Dreenan School Memories

During the Christmas holidays of 1957 an advertisement appeared in the Irish News requiring a principal for Dreenan Primary School. I knew that Dreenan was in Lavey Parish, just a few miles from home in Desertmartin. I had been teaching in Coleraine for two years and was staying in digs so it appealed to me to move nearer home and save some money. Besides I knew John Fay who was a selector on the Derry team and many of the Lavey players that I played against in club matches and with on the Derry team.

I rang John Fay one night and he told me to come down and we would go to see the parish priest Father McGlynn. He told me to send in my application and he would be sending all the letters to the bishop Dr. Farren. Luckily I got the job but sad to say Father McGlinn died shortly afterwards. John Fay said my appointment killed the man.

My time as principal of Dreenan began in January 1958. Education was not reorganized at that time and the children stayed at primary school until they were 14. However the 11+ was already established and I remember my first success in that exam was a pupil who seemed to have stayed down the road from Gulladuff. John Grant was his name, and this gave me a lift right away.

As I was now in the money I remember coming to Dreenan on my first day in a small Ford car. I had been warned not to bring the car near the school. It would be smashed, the windows would be broken, the tyres would be cut and it would be best to leave it at some local farm house. This never happened. I drove into the yard and parked up at the back of the school and the car was never marked. And that’s the way it stayed until I left in 1963.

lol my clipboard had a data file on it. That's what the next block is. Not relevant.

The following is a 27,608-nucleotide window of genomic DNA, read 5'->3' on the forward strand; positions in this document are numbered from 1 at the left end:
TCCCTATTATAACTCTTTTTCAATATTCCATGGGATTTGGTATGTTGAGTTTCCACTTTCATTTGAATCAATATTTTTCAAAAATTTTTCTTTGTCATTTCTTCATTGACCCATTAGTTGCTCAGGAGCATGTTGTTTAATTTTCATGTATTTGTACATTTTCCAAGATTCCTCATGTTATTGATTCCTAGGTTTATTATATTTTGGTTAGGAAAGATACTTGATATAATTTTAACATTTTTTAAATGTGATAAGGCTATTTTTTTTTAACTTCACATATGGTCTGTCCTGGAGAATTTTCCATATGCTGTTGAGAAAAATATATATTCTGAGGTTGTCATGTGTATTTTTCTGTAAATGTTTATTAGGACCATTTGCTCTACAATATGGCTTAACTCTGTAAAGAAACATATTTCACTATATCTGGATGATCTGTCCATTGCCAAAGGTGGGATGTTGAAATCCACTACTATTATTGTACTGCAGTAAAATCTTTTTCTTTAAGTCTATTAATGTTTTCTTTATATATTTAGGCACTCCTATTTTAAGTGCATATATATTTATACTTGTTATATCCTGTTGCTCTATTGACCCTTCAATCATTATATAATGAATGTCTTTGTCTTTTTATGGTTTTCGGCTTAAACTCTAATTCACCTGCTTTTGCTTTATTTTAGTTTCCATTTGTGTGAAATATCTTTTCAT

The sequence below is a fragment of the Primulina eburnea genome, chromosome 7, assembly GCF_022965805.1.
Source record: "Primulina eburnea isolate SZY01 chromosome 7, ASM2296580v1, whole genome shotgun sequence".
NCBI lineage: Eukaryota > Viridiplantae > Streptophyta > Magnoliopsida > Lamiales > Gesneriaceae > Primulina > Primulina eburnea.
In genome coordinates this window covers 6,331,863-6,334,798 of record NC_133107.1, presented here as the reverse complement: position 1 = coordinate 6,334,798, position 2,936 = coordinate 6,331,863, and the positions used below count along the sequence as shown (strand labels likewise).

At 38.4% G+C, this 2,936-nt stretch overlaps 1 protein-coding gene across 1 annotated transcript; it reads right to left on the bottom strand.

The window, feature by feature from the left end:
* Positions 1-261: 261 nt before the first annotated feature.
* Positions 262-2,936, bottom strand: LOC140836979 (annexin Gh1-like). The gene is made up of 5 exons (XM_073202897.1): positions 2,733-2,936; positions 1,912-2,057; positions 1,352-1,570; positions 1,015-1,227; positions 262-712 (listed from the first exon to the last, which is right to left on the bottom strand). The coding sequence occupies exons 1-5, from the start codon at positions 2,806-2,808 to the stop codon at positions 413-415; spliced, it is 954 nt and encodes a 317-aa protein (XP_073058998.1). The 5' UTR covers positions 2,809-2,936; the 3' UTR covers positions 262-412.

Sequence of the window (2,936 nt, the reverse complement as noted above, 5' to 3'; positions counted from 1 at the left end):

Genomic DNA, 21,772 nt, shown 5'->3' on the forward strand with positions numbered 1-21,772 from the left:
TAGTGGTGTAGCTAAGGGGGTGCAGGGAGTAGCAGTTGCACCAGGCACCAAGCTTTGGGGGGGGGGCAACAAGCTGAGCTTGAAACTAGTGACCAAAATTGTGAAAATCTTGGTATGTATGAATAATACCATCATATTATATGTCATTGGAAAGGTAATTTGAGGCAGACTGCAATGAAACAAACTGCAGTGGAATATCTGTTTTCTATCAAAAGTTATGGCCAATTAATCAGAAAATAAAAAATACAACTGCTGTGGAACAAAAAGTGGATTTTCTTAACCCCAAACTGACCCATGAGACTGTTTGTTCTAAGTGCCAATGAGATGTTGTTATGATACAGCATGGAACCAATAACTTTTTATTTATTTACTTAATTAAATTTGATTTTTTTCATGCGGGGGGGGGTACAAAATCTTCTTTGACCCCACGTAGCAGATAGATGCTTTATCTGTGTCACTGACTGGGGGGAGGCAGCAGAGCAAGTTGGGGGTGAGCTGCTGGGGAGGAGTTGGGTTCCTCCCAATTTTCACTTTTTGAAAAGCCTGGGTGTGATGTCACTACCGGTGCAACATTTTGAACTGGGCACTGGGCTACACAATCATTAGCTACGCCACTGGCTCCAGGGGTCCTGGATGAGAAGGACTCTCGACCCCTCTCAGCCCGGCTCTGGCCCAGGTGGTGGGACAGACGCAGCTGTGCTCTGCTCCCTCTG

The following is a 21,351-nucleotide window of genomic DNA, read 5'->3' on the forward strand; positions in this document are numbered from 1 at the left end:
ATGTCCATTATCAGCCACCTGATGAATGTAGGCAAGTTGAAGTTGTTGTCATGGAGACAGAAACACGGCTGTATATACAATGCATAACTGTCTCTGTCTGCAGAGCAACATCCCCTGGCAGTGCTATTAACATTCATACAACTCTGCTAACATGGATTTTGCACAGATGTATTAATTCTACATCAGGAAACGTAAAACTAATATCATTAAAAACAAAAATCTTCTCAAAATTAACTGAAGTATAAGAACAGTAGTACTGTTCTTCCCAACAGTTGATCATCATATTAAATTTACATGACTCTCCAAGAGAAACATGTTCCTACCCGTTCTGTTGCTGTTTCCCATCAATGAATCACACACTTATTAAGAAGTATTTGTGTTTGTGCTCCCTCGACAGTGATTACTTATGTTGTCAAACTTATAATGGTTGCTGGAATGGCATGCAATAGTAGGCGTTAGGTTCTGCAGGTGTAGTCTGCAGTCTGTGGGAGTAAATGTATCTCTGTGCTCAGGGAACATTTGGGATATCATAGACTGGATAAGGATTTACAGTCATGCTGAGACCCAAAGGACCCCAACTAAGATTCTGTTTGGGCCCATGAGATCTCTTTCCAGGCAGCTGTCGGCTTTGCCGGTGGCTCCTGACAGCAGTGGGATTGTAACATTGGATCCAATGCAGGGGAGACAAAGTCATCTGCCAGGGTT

You could not be playing for Derry and you could not be Principal of a school in Lavey without thinking of Gaelic Football. And that’s the way it was in Dreenan. We had no trouble forming a school team and trained and played games in a field kindly provided by Frank McCloy. The idea of playing football seemed to give the school a whole new meaning and discipline in and out of school was excellent. On one occasion during a match in McCloy’s field one of the pupils Charlie Cousley began to get over robust, after a few warnings I eventually had to put Charlie off. Not feeling very pleased, on his way back up the lane, Charlie lit the whins in protest. When Lavey won the All Ireland Club Championship Hugh A recalled that it wasn’t the first bonfire in Lavey, that Charlie Cousley had already lit one.

My memories of Dreenan are all pleasant ones. The children were bright, skilful and artistic. The older boys and girls seemed to help me run the school and of course my assistant Emily McErlean and later Mrs Diamond ran the Infant Department excellently. When the inspectors came the pupils always rose to the occasion and as a result we always got a glowing report. I remember one inspection when a Mr Hedley came and very thoroughly put us over all the subjects he could think of in the curriculum. When it came to Emily McErlean’s turn luckily it rained when she was invited to take a Physical Education lesson. There were no gymnasia at that time, all was outside. So we all sat in and had a cup of tea. And what do you think? One of the senior boys responsible for putting out the equipment came in and said `please sir its faired` The inspector said `Good`!! And out they went. Poor Emily didn’t seemed pleased with that boy.